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             HIGHLY PROPER!

IT is often remarked by our neighbours on
the Continent, and it is seldom denied among
ourselves, that we are a nation of grumblers.
Grumbling letters to the editor, for example,
and grumbling articles in support of those
letters, form two of the characteristics
which are peculiar to English newspapers.
Grumbling speeches, again, in virtue of their
steady burden of complaint, secure a favourable
reception for those patriots at our public
meetings who have no oratorical
recommendations of any sort to give them a
personal claim on the attention of an audience.
And a grumbling conversation is well known
to everybody as the safe neutral ground on
which two Englishmen, strangers to each
other, can generally contrive to meet with
the completest sense of ease and comfort.
Unquestionably we are a race of grumblers;
and grumbling is one of the very few
national defects which we happen to be clever
enough to discover for ourselves.

To do us justice, however, there are some
few subjects of public importance to the
discussion of which we are always ready to
apply ourselves in a spirit of the most
unquestioning contentment and approval. The
great and general improvement in the
condition of society; in its principles and
practice; in its stores of knowledge, its habits,
manners, and modes of thinking, is one of
these subjects. There is hardly any public
means of loudly congratulating ourselves on
our own progress which we have not tried;
and it may fairly be added, that our
exultation in this matter is not without its solid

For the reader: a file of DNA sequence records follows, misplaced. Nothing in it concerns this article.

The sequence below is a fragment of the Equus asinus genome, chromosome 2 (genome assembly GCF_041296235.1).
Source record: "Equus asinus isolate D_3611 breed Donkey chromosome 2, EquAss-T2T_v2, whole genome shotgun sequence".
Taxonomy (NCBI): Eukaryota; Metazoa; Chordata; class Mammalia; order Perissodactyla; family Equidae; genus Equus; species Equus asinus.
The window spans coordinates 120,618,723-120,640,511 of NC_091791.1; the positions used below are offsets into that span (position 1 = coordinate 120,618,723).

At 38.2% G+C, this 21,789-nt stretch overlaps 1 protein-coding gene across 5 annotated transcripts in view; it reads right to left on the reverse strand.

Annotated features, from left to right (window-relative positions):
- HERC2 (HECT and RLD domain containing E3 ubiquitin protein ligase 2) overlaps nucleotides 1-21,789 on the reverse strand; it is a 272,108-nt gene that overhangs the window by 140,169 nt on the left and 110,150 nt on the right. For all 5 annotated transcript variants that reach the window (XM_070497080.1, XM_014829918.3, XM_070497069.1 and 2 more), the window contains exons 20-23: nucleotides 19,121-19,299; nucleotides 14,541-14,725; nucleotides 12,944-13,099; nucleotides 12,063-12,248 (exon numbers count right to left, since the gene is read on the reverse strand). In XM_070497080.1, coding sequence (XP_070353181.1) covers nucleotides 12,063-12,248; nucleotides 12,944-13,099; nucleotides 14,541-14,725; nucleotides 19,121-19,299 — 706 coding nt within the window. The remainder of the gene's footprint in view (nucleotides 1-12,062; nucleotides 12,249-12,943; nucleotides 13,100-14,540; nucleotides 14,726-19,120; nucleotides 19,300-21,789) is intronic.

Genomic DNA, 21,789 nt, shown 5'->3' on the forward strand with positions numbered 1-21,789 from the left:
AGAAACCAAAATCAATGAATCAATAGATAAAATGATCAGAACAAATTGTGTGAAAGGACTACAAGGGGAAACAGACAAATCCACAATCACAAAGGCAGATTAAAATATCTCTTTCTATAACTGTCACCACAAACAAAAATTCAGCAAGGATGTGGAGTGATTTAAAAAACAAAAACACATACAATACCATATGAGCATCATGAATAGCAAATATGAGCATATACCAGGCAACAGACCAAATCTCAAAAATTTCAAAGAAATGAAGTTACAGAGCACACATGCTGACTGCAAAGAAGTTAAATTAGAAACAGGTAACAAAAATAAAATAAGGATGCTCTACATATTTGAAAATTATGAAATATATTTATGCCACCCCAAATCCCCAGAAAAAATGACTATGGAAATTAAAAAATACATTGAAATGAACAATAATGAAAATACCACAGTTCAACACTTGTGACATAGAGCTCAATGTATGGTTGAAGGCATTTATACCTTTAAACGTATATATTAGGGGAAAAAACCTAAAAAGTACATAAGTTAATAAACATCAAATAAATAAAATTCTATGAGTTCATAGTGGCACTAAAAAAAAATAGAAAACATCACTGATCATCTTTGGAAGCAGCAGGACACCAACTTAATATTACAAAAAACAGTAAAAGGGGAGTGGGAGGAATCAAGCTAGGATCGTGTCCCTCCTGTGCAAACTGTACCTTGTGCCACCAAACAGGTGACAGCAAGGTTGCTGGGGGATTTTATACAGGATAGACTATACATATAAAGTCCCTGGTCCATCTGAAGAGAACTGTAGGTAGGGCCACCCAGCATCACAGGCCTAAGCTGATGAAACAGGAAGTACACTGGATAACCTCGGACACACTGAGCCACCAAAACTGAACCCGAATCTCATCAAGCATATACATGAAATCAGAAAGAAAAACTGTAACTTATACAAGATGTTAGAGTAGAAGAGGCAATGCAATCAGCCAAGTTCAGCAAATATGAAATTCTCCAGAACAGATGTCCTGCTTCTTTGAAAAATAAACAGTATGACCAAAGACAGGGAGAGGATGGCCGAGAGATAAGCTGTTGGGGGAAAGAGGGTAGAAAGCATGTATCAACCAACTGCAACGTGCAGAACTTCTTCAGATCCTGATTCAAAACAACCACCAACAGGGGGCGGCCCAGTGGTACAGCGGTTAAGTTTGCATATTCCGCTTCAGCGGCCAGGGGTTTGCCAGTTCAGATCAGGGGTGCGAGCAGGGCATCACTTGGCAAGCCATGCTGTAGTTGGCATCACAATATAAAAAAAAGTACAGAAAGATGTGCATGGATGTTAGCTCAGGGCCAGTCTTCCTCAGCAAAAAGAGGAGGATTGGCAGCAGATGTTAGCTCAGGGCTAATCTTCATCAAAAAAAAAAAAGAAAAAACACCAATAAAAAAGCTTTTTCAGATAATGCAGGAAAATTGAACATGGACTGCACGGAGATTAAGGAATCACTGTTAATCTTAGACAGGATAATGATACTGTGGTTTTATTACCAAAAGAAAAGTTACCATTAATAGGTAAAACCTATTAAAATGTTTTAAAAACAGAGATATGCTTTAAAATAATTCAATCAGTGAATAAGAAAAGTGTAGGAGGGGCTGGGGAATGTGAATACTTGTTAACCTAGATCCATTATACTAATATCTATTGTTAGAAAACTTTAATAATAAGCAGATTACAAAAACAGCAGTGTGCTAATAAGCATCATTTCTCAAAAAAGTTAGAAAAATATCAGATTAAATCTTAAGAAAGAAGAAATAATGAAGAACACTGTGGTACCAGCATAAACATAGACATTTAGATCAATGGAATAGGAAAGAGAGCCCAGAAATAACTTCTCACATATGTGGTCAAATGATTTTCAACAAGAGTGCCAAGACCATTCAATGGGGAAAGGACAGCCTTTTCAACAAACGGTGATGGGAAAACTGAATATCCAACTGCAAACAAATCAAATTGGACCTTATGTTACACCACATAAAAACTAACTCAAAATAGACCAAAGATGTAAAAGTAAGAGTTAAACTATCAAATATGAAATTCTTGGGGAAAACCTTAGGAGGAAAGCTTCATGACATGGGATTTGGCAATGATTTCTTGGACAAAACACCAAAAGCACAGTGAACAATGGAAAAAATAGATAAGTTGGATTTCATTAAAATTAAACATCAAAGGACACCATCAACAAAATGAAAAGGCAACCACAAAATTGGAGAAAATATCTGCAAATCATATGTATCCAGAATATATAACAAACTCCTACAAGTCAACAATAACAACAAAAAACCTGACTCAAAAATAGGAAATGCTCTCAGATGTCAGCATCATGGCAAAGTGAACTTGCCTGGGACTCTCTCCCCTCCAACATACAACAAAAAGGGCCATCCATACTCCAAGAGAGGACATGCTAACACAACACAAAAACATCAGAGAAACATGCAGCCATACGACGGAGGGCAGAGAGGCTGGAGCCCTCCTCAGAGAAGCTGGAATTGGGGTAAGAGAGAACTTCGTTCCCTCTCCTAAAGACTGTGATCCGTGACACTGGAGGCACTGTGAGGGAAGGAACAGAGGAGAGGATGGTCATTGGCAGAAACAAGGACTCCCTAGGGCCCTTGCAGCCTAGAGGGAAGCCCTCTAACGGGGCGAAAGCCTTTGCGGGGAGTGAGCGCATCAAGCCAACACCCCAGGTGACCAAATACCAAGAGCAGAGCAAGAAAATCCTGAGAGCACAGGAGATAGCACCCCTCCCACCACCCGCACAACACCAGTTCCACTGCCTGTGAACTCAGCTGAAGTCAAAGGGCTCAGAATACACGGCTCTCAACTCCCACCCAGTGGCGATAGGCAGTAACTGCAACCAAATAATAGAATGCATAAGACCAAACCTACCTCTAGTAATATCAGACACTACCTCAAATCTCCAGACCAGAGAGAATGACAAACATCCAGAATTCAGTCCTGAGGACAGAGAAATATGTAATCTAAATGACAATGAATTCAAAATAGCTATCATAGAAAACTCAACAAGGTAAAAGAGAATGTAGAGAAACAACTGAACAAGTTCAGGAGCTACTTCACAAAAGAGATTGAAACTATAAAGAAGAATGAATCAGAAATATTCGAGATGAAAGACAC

foundation on reason and on truth. We
have, in many most important respects,
advanced resolutely, industriously, and honourably
from a state of past darkness to a state
of present light. No thoughtful man can
look back, even through no longer a period
than the last fifty years, without thankfully
acknowledging that the English nation has
been, up to this moment, both politically and
socially, a notable gainer.

But, while we freely assert our right to
take some credit to ourselves for the progress
that we have indisputably made, we must by
no means be disposed to deny that many
far too manymore victories still remain to
be won over the barbarous forces led by
those three rampant commanders, General
Ignorance, General Prejudice, and General
Folly. Probably, the most dangerous national
fault, of the moral sort, which we can now
commit is to look too complacently at what
we have done, and thereby to fall into the
error of forgetting too readily all that we
have still left to do. Strong as it has
become, the new life of the nation, in this
age, is still beset by base infirmities and
lamentable weaknesses which its constitutional
vigour has yet to throw off. Hardly a
week passes without some event happening
which, for the moment, staggers the belief
of Englishmen in their own progress, and
warns them that they have not gained
ground enough, even now, to warrant any
slackening of their pace on the forward
march. An occurrence of this kindprivate
in its nature, but leading with the strictest
directness to certain useful conclusions which
may fairly be claimed as public propertyhas
recently come within our own knowledge.
We propose to give it general notoriety in
these pages, because we believe, on the
grounds just stated, that its exposure can
hardly fail to be productive of some public
good.

Some little time since, a gentleman, well
and widely-known to the public as an excellent
manager of a theatre and an actor
standing deservedly in the foremost rank of
his profession; equally well known among a
large circle of friends and acquaintances, as
an honourable man, in the strictest and the
meaning of those wordsMr. Alfred
Wigansent his son, aged eight years, to be
educated at a certain private school. The boy
was happy and comfortable, and was getting on
with his learning to his father's satisfaction,
when, one day, the master of the school called
upon Mr. Wigan, to say that he had just found
out the nature of that gentleman's profession,
and that, as a necessary consequence
of the discovery, he could no longer
consent to number among his scholars Mr.
Wigan's son. No shadow of objection was
advanced against the boy. On the contrary,
the schoolmaster admitted that he was as
good and as gentlemanly a boy as he had
ever met with. But the school was a genteel
school; the connection was a genteel

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